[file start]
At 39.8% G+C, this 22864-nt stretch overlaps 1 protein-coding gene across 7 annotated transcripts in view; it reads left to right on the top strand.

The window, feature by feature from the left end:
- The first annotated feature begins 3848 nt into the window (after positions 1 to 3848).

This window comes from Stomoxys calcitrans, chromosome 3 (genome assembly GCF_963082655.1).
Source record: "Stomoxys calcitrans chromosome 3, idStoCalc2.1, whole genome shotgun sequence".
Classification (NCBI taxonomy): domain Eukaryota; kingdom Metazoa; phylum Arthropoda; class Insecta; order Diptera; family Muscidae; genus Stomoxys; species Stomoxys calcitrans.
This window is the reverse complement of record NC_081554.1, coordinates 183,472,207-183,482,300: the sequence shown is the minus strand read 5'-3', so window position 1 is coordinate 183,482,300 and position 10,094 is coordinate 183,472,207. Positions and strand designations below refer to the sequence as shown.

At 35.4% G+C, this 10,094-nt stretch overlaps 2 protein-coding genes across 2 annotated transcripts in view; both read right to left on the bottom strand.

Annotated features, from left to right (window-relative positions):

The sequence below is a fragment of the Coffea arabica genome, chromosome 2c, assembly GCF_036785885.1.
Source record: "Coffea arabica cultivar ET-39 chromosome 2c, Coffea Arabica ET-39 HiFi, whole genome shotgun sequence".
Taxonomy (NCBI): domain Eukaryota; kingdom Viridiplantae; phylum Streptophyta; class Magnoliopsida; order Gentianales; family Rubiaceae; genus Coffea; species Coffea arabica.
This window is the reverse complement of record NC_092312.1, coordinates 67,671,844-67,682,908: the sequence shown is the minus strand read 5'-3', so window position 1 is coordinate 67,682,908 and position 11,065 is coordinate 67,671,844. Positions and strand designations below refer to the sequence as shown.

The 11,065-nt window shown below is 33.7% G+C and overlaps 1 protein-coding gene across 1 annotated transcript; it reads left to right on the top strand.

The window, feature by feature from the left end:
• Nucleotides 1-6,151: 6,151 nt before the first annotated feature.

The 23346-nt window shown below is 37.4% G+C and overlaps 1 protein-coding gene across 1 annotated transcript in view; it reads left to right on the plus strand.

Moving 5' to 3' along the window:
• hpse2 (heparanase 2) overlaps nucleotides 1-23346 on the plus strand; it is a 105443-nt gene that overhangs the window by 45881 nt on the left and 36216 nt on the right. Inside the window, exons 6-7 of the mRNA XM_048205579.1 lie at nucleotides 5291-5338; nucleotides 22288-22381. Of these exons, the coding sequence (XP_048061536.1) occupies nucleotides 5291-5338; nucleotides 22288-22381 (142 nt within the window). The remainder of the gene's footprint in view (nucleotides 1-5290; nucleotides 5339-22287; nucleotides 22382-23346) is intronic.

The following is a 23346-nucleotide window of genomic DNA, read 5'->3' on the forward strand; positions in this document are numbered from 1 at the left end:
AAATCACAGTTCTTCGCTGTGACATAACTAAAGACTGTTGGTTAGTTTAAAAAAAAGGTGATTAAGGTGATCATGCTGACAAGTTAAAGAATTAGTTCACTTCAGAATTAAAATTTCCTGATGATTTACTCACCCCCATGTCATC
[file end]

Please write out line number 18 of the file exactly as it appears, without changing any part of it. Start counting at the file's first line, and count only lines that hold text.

Moving 5' to 3' along the window: